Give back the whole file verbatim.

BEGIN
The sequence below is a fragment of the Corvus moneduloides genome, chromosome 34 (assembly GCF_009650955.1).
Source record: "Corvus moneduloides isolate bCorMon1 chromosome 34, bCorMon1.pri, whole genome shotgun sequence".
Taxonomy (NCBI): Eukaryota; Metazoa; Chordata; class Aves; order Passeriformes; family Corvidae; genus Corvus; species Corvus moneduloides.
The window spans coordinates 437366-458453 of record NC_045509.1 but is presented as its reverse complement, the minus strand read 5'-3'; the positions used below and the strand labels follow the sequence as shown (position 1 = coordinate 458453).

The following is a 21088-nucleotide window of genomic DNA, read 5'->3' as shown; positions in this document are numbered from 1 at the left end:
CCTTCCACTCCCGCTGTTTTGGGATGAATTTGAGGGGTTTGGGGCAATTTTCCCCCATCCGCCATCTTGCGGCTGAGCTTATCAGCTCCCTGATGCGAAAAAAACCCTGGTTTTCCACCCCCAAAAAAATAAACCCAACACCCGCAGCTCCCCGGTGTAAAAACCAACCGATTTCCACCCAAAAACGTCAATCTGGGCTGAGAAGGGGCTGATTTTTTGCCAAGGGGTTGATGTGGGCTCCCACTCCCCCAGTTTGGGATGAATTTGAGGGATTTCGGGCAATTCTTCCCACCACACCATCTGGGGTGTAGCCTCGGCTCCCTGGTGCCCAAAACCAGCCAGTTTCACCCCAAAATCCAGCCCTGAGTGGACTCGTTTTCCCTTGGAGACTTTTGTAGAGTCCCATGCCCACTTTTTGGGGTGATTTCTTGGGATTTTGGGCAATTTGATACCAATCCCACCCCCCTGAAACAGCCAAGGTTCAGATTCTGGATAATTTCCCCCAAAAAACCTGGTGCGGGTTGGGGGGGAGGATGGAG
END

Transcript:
The sequence below is a fragment of the Corvus moneduloides genome, chromosome 34 (assembly GCF_009650955.1).
Source record: "Corvus moneduloides isolate bCorMon1 chromosome 34, bCorMon1.pri, whole genome shotgun sequence".
Taxonomy (NCBI): Eukaryota; Metazoa; Chordata; class Aves; order Passeriformes; family Corvidae; genus Corvus; species Corvus moneduloides.
The window spans coordinates 437366-458453 of record NC_045509.1 but is presented as its reverse complement, the minus strand read 5'-3'; the positions used below and the strand labels follow the sequence as shown (position 1 = coordinate 458453).

The following is a 21088-nucleotide window of genomic DNA, read 5'->3' as shown; positions in this document are numbered from 1 at the left end:
CCTTCCACTCCCGCTGTTTTGGGATGAATTTGAGGGGTTTGGGGCAATTTTCCCCCATCCGCCATCTTGCGGCTGAGCTTATCAGCTCCCTGATGCGAAAAAAACCCTGGTTTTCCACCCCCAAAAAAATAAACCCAACACCCGCAGCTCCCCGGTGTAAAAACCAACCGATTTCCACCCAAAAACGTCAATCTGGGCTGAGAAGGGGCTGATTTTTTGCCAAGGGGTTGATGTGGGCTCCCACTCCCCCAGTTTGGGATGAATTTGAGGGATTTCGGGCAATTCTTCCCACCACACCATCTGGGGTGTAGCCTCGGCTCCCTGGTGCCCAAAACCAGCCAGTTTCACCCCAAAATCCAGCCCTGAGTGGACTCGTTTTCCCTTGGAGACTTTTGTAGAGTCCCATGCCCACTTTTTGGGGTGATTTCTTGGGATTTTGGGCAATTTGATACCAATCCCACCCCCCTGAAACAGCCAAGGTTCAGATTCTGGATAATTTCCCCCAAAAAACCTGGTGCGGGTTGGGGGGGAGGATGGAG